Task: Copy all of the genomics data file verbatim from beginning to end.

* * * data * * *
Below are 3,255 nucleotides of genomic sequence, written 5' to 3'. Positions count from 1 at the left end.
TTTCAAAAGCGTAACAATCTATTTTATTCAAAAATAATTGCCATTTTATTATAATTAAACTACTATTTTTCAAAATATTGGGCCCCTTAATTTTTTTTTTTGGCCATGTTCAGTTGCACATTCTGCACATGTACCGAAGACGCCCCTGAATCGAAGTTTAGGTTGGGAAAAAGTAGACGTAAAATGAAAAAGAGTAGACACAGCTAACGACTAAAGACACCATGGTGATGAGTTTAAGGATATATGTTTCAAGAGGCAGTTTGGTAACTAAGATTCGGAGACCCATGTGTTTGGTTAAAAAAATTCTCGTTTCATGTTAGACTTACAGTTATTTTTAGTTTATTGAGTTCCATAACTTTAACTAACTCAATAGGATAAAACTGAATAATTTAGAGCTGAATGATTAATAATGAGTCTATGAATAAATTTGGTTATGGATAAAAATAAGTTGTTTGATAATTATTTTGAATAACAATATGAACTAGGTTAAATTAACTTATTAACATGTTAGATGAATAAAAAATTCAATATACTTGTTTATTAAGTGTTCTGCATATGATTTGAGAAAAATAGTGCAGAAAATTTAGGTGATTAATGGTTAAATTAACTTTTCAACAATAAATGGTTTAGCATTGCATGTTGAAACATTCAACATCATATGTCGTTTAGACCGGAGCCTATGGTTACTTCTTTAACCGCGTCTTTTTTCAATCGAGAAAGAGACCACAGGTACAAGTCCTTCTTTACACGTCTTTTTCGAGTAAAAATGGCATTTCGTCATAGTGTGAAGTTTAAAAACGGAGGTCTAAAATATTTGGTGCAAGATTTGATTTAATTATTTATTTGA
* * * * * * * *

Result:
Below are 3,255 nucleotides of genomic sequence, written 5' to 3'. Positions count from 1 at the left end.
TTTCAAAAGCGTAACAATCTATTTTATTCAAAAATAATTGCCATTTTATTATAATTAAACTACTATTTTTCAAAATATTGGGCCCCTTAATTTTTTTTTTTGGCCATGTTCAGTTGCACATTCTGCACATGTACCGAAGACGCCCCTGAATCGAAGTTTAGGTTGGGAAAAAGTAGACGTAAAATGAAAAAGAGTAGACACAGCTAACGACTAAAGACACCATGGTGATGAGTTTAAGGATATATGTTTCAAGAGGCAGTTTGGTAACTAAGATTCGGAGACCCATGTGTTTGGTTAAAAAAATTCTCGTTTCATGTTAGACTTACAGTTATTTTTAGTTTATTGAGTTCCATAACTTTAACTAACTCAATAGGATAAAACTGAATAATTTAGAGCTGAATGATTAATAATGAGTCTATGAATAAATTTGGTTATGGATAAAAATAAGTTGTTTGATAATTATTTTGAATAACAATATGAACTAGGTTAAATTAACTTATTAACATGTTAGATGAATAAAAAATTCAATATACTTGTTTATTAAGTGTTCTGCATATGATTTGAGAAAAATAGTGCAGAAAATTTAGGTGATTAATGGTTAAATTAACTTTTCAACAATAAATGGTTTAGCATTGCATGTTGAAACATTCAACATCATATGTCGTTTAGACCGGAGCCTATGGTTACTTCTTTAACCGCGTCTTTTTTCAATCGAGAAAGAGACCACAGGTACAAGTCCTTCTTTACACGTCTTTTTCGAGTAAAAATGGCATTTCGTCATAGTGTGAAGTTTAAAAACGGAGGTCTAAAATATTTGGTGCAAGATTTGATTTAATTATTTATTTGA